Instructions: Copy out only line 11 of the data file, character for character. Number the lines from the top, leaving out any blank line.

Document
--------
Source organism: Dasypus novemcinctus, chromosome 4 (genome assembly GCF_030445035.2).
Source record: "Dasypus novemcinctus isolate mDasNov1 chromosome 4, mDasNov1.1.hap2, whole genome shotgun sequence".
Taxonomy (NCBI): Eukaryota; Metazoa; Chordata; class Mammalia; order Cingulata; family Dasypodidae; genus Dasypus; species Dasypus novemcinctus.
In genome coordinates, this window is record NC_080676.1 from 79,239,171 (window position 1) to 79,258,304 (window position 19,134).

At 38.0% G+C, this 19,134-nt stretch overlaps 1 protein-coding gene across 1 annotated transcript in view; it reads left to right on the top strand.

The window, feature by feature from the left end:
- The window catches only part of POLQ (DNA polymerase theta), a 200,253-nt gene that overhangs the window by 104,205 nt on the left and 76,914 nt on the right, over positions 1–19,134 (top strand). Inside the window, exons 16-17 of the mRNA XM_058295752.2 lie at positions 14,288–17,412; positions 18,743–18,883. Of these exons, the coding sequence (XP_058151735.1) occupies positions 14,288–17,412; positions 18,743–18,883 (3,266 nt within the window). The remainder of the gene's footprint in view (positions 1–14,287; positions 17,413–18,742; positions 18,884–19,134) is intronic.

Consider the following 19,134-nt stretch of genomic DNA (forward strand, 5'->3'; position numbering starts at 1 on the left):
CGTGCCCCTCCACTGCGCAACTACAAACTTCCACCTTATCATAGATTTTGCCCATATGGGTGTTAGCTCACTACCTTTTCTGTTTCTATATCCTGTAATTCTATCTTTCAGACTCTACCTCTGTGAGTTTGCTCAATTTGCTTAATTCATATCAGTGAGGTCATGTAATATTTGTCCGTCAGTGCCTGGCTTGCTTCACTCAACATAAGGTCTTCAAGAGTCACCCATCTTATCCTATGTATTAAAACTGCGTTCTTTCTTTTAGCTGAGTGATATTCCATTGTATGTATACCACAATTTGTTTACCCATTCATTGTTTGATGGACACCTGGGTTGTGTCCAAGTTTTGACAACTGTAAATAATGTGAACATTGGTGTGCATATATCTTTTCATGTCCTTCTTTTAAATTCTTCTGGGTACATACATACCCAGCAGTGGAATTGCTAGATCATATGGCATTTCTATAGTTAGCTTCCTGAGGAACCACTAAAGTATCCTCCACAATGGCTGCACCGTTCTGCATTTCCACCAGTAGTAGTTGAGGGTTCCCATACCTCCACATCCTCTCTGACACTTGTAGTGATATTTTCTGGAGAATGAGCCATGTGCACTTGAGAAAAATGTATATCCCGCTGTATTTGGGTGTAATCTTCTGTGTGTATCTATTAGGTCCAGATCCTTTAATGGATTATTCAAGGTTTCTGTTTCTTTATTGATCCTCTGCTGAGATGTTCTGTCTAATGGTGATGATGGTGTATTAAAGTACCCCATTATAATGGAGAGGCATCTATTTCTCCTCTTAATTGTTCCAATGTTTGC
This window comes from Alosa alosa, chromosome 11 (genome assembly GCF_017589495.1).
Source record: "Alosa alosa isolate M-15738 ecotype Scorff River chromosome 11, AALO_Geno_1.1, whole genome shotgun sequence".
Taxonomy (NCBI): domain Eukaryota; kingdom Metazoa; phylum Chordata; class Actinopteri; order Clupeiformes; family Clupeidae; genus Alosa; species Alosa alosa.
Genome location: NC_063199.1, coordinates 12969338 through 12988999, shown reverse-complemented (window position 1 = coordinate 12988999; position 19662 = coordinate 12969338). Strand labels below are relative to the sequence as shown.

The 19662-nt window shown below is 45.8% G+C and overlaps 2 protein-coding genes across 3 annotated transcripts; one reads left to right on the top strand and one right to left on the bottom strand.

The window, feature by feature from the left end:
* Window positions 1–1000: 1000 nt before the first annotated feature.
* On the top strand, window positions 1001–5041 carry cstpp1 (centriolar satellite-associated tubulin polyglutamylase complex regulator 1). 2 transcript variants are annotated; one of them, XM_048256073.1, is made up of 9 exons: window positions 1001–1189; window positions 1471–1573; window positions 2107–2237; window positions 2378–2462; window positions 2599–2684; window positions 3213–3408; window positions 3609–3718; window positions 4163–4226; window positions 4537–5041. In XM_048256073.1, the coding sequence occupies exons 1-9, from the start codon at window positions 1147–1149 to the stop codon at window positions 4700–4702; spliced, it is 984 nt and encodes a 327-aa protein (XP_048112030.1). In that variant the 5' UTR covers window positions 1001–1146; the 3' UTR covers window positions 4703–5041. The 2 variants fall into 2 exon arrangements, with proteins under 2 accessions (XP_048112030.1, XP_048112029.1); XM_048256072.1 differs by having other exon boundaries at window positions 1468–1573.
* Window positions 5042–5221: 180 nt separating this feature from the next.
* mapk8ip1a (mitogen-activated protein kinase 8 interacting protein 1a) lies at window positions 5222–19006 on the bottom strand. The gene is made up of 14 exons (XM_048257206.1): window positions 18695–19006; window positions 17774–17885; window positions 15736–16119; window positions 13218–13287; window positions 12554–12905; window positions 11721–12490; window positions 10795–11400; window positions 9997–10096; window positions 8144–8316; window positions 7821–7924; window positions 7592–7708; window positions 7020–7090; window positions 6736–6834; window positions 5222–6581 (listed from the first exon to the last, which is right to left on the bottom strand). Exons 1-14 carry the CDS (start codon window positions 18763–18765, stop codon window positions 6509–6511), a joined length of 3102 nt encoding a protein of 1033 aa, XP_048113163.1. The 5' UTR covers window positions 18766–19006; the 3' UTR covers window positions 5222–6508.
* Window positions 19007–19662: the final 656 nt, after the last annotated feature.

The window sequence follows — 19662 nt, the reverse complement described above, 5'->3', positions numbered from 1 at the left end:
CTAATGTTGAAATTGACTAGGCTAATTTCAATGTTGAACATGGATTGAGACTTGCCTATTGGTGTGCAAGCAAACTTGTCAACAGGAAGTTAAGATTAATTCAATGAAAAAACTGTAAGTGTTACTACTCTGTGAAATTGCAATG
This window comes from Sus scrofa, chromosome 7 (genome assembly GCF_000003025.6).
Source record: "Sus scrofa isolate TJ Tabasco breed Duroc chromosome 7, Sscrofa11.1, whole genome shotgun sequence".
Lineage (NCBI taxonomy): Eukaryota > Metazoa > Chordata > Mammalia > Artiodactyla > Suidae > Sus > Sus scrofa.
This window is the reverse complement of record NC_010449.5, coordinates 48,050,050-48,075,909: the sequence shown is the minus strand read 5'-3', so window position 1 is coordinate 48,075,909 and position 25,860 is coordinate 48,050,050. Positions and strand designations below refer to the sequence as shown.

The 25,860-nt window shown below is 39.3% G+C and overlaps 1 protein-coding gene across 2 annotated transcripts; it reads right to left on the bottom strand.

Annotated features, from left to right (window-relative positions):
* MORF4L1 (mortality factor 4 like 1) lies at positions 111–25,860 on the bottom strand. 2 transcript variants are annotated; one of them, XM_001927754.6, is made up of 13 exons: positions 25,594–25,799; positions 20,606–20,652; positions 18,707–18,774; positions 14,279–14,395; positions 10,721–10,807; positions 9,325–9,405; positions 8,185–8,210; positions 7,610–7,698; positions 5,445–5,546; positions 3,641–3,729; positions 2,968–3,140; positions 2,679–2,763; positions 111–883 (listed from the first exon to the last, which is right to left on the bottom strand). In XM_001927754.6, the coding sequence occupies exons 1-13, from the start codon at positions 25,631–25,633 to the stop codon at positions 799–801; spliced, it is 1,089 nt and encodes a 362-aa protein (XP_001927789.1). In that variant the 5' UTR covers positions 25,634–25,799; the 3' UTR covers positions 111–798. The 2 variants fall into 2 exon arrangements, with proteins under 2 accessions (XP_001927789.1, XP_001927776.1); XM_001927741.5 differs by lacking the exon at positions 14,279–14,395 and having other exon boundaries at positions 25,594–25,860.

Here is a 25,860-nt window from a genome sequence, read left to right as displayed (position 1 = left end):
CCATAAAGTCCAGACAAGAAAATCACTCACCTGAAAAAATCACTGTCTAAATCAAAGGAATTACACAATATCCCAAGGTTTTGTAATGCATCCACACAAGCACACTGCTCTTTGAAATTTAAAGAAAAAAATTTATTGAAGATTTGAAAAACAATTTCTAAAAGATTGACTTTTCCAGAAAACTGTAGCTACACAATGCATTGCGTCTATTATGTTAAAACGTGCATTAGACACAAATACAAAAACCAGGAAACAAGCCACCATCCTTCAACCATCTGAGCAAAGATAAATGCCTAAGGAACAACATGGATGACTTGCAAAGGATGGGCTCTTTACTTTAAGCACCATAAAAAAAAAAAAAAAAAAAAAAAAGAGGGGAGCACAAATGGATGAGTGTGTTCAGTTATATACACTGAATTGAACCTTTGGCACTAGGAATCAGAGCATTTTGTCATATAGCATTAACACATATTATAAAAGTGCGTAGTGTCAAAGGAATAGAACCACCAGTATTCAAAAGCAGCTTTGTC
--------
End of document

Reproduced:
Source record: "Alosa alosa isolate M-15738 ecotype Scorff River chromosome 11, AALO_Geno_1.1, whole genome shotgun sequence".